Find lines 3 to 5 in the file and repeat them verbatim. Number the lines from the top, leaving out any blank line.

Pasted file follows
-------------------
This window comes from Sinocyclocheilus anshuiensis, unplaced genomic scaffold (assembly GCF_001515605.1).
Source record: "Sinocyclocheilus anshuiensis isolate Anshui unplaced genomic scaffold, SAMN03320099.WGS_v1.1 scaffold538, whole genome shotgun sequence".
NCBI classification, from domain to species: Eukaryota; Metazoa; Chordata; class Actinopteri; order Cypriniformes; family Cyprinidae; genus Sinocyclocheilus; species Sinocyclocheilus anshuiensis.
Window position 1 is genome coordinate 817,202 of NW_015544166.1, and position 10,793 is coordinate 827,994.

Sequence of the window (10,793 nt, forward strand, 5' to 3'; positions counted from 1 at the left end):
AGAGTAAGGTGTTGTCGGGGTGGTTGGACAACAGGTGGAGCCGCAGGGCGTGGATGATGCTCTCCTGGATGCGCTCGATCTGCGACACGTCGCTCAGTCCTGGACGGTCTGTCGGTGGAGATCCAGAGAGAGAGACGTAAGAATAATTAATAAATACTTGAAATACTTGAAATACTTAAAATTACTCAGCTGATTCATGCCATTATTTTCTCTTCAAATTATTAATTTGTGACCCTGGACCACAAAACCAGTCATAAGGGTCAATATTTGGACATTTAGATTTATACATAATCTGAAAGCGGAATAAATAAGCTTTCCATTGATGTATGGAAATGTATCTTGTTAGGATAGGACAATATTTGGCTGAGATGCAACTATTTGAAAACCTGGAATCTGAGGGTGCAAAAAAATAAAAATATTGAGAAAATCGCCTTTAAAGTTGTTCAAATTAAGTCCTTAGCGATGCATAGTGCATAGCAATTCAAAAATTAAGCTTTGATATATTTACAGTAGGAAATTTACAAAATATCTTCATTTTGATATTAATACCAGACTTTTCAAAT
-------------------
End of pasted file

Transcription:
NCBI classification, from domain to species: Eukaryota; Metazoa; Chordata; class Actinopteri; order Cypriniformes; family Cyprinidae; genus Sinocyclocheilus; species Sinocyclocheilus anshuiensis.
Window position 1 is genome coordinate 817,202 of NW_015544166.1, and position 10,793 is coordinate 827,994.

Sequence of the window (10,793 nt, forward strand, 5' to 3'; positions counted from 1 at the left end):